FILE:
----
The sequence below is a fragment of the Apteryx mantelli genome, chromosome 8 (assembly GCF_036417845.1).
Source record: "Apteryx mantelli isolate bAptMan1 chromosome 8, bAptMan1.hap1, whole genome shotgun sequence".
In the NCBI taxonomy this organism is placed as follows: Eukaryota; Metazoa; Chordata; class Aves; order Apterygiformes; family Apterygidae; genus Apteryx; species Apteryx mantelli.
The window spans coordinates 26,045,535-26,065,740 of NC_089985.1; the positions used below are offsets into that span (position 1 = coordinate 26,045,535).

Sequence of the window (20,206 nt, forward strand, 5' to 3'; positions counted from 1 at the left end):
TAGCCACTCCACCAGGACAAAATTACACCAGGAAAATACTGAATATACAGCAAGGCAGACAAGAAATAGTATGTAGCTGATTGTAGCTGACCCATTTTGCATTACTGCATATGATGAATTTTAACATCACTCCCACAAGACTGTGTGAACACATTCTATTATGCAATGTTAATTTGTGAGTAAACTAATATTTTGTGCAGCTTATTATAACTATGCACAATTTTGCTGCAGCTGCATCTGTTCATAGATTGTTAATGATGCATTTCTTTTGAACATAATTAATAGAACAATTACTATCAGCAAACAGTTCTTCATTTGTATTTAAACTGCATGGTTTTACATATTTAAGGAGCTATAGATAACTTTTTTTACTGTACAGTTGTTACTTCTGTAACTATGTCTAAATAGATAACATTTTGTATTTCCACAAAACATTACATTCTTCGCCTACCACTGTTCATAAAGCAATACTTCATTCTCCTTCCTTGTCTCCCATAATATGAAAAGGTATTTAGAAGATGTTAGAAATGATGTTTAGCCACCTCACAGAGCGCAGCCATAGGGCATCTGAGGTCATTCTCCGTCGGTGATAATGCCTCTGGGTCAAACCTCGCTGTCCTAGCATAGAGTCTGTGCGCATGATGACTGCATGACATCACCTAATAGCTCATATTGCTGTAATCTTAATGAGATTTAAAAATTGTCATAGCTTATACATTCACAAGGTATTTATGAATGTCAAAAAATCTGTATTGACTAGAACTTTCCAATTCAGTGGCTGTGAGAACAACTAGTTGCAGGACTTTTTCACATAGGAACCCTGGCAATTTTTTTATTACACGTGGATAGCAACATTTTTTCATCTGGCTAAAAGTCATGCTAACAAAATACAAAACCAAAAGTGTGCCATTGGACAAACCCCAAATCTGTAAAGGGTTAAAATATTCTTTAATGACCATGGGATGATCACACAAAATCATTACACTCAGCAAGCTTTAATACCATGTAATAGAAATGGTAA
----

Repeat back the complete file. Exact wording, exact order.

The sequence below is a fragment of the Apteryx mantelli genome, chromosome 8 (assembly GCF_036417845.1).
Source record: "Apteryx mantelli isolate bAptMan1 chromosome 8, bAptMan1.hap1, whole genome shotgun sequence".
In the NCBI taxonomy this organism is placed as follows: Eukaryota; Metazoa; Chordata; class Aves; order Apterygiformes; family Apterygidae; genus Apteryx; species Apteryx mantelli.
The window spans coordinates 26,045,535-26,065,740 of NC_089985.1; the positions used below are offsets into that span (position 1 = coordinate 26,045,535).

Sequence of the window (20,206 nt, forward strand, 5' to 3'; positions counted from 1 at the left end):
TAGCCACTCCACCAGGACAAAATTACACCAGGAAAATACTGAATATACAGCAAGGCAGACAAGAAATAGTATGTAGCTGATTGTAGCTGACCCATTTTGCATTACTGCATATGATGAATTTTAACATCACTCCCACAAGACTGTGTGAACACATTCTATTATGCAATGTTAATTTGTGAGTAAACTAATATTTTGTGCAGCTTATTATAACTATGCACAATTTTGCTGCAGCTGCATCTGTTCATAGATTGTTAATGATGCATTTCTTTTGAACATAATTAATAGAACAATTACTATCAGCAAACAGTTCTTCATTTGTATTTAAACTGCATGGTTTTACATATTTAAGGAGCTATAGATAACTTTTTTTACTGTACAGTTGTTACTTCTGTAACTATGTCTAAATAGATAACATTTTGTATTTCCACAAAACATTACATTCTTCGCCTACCACTGTTCATAAAGCAATACTTCATTCTCCTTCCTTGTCTCCCATAATATGAAAAGGTATTTAGAAGATGTTAGAAATGATGTTTAGCCACCTCACAGAGCGCAGCCATAGGGCATCTGAGGTCATTCTCCGTCGGTGATAATGCCTCTGGGTCAAACCTCGCTGTCCTAGCATAGAGTCTGTGCGCATGATGACTGCATGACATCACCTAATAGCTCATATTGCTGTAATCTTAATGAGATTTAAAAATTGTCATAGCTTATACATTCACAAGGTATTTATGAATGTCAAAAAATCTGTATTGACTAGAACTTTCCAATTCAGTGGCTGTGAGAACAACTAGTTGCAGGACTTTTTCACATAGGAACCCTGGCAATTTTTTTATTACACGTGGATAGCAACATTTTTTCATCTGGCTAAAAGTCATGCTAACAAAATACAAAACCAAAAGTGTGCCATTGGACAAACCCCAAATCTGTAAAGGGTTAAAATATTCTTTAATGACCATGGGATGATCACACAAAATCATTACACTCAGCAAGCTTTAATACCATGTAATAGAAATGGTAA